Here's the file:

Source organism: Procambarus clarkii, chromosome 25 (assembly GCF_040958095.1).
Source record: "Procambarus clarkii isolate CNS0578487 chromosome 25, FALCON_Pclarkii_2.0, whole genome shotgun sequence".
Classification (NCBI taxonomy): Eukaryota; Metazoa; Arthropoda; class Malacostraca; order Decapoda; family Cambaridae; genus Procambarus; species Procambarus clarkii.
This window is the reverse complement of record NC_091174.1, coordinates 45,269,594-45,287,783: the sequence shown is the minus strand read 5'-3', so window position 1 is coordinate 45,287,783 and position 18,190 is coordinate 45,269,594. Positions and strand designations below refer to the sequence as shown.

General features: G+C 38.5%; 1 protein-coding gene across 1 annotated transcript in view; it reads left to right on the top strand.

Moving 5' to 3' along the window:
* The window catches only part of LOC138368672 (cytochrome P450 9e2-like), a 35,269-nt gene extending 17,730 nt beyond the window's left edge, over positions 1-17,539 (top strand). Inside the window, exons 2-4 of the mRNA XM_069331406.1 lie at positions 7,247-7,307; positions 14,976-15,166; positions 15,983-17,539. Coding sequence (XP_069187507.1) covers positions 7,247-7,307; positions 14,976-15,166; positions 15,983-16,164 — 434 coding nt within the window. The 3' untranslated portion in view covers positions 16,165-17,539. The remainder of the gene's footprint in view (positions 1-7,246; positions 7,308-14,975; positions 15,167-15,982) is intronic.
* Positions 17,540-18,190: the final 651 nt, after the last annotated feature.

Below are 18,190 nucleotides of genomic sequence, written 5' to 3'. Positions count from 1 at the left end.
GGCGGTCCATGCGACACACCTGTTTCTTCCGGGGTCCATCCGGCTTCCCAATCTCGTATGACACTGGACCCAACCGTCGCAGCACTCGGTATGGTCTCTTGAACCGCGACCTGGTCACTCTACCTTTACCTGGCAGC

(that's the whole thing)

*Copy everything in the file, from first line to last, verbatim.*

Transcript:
Source organism: Procambarus clarkii, chromosome 25 (assembly GCF_040958095.1).
Source record: "Procambarus clarkii isolate CNS0578487 chromosome 25, FALCON_Pclarkii_2.0, whole genome shotgun sequence".
Classification (NCBI taxonomy): Eukaryota; Metazoa; Arthropoda; class Malacostraca; order Decapoda; family Cambaridae; genus Procambarus; species Procambarus clarkii.
This window is the reverse complement of record NC_091174.1, coordinates 45,269,594-45,287,783: the sequence shown is the minus strand read 5'-3', so window position 1 is coordinate 45,287,783 and position 18,190 is coordinate 45,269,594. Positions and strand designations below refer to the sequence as shown.

General features: G+C 38.5%; 1 protein-coding gene across 1 annotated transcript in view; it reads left to right on the top strand.

Moving 5' to 3' along the window:
* The window catches only part of LOC138368672 (cytochrome P450 9e2-like), a 35,269-nt gene extending 17,730 nt beyond the window's left edge, over positions 1-17,539 (top strand). Inside the window, exons 2-4 of the mRNA XM_069331406.1 lie at positions 7,247-7,307; positions 14,976-15,166; positions 15,983-17,539. Coding sequence (XP_069187507.1) covers positions 7,247-7,307; positions 14,976-15,166; positions 15,983-16,164 — 434 coding nt within the window. The 3' untranslated portion in view covers positions 16,165-17,539. The remainder of the gene's footprint in view (positions 1-7,246; positions 7,308-14,975; positions 15,167-15,982) is intronic.
* Positions 17,540-18,190: the final 651 nt, after the last annotated feature.

Below are 18,190 nucleotides of genomic sequence, written 5' to 3'. Positions count from 1 at the left end.
GGCGGTCCATGCGACACACCTGTTTCTTCCGGGGTCCATCCGGCTTCCCAATCTCGTATGACACTGGACCCAACCGTCGCAGCACTCGGTATGGTCTCTTGAACCGCGACCTGGTCACTCTACCTTTACCTGGCAGC